A World Bank report released earlier this year featured a jarring statistic: However, growth in the capacity of cities to accommodate industrial growth seems to be flattening. With a rising middle class and booming demand for automobilesAsian cities can expect no relief from congestion, and this may be a deterrent for businesses.
Rural areas are increasingly prepared to absorb this potential shift in demand. Urban population share has been rising consistently in most countries of this study.
By contrast, Vietnam, India, and the Philippines have Meaningful growth and penetration in rural slower to urbanize, with the latter declining since Part of this variation reflects differences in definitions and measurements of urbanization across countries and time, but the underlying pattern remains clear: Figure 1 Data source: That urbanization correlates with economic growth is a point rarely overlooked. Indeed, the two have supported one another since the emergence of capital- and labor-intensive manufacturing during the industrial revolution.
Borne of historic growth patterns, this logic has been used to support predictions of continued industrial urbanization and policies that promote it. However, remote penetration of connective infrastructure — including both transportation and communications — is replacing old growth models with a new rural industrialization.
The following data support this claim. The urban growth-GDP quotient Figure 2 represents urban population growth divided by GDP, and is effectively a measure of how much economic activity countries are extracting from their cities.
It is not an absolute measure such as GMP gross metropolitan product. Rather, it is a measure of how changes in GDP track changes in urbanization, providing a broader look Meaningful growth and penetration in rural the relative role of cities in national economies. A time horizon of nearly three decades — is chosen to capture the high growth period after market reforms in China and Vietnam It also creates a common reference point to compare longitudinal performance across countries.
Figure 2 Data source: In this metric, China outperforms comparator countries with a particularly rapid increase in the quotient since ; it has evidently been successful deriving GDP value from urban areas. One factor underlying these differences is the type of industries contributing to GDP growth, and in particular their location patterns rural vs. An examination of manufacturing value added MVA is necessary to sharpen this analysis, as manufacturing is historically an urban-based activity.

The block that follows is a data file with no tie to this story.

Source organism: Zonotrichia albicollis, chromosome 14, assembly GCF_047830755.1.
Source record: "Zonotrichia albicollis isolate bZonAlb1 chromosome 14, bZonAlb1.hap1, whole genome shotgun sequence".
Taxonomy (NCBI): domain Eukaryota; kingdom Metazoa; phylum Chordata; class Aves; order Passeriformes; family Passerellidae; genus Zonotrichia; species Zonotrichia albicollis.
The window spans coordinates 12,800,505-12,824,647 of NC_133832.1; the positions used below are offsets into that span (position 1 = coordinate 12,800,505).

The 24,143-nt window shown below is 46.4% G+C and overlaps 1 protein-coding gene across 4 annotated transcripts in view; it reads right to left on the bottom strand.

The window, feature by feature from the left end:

Cities provide labor, infrastructure, business services, and global connectivity; their importance to manufacturing is undisputed. The raw MVA numbers Figure 3 indicate that sinceChina has far outperformed other countries in the study, most of which showed consistent but not transformative growth.
Among the latter, India boasts the lone spike in MVA, and that only recently. Figure 3 Data source: To complete Meaningful growth and penetration in rural analysis, Figure 4 compares historic patterns of manufacturing growth against growth in urbanization. The indexed quotient replaces GDP Figure 2 with MVA and can be regarded as a Meaningful growth and penetration in rural of the extent to which countries leverage urbanization to support manufacturing growth.
Further, growth in the ability of many remaining countries to derive MVA from cities slows after initially rapid growth.
Figure 4 Data source: The notable exception is India, and this is the critical point in this analysis. China maintains its position at the top due in part to its particular urban-based industrialization strategy special economic zones and decentralization reforms empowering cities.
For example, in many provinces e. Hebei factory parcels stand alone, surrounded by farms. In Southeast Asia, as in parts of China, industrialization is not a fundamentally urban phenomenon. The advantages are numerous: These suburban and rural industrial clusters are even focusing on quality of life for families, looking beyond hard infrastructure to provide housing, education, and recreation facilities. Such amenities appeal to workers of all skill types, from manufacturing to research and development.
As such, rural industrialization need not be only smokestacks and assembly lines; an educated workforce can be recruited if rural living standards match those of Meaningful growth and penetration in rural.
This broadens the array and sophistication of industries capable of supporting a new kind of growth. Hyper-urbanization visits significant inefficiencies on businesses, potentially making rural regions more attractive for operating.
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Aside from Singapore a frequent statistical exceptionBangkok and Kuala Lumpur are leaders within Southeast Asia in developing urban rail. However, neither system offers the geographic coverage needed to loosen gridlock.
Ho Chi Minh City is currently building its first metro line, but construction is delayed and completion appears to be years away. If hyper-urbanization is re-interpreted as a policy challenge rather than a sign of progress, the decentralization of industrial development can be one solution. Technology, expertise, new funding sourcesand emerging economic opportunities are ready to support the rise of rural industrialization across Asia.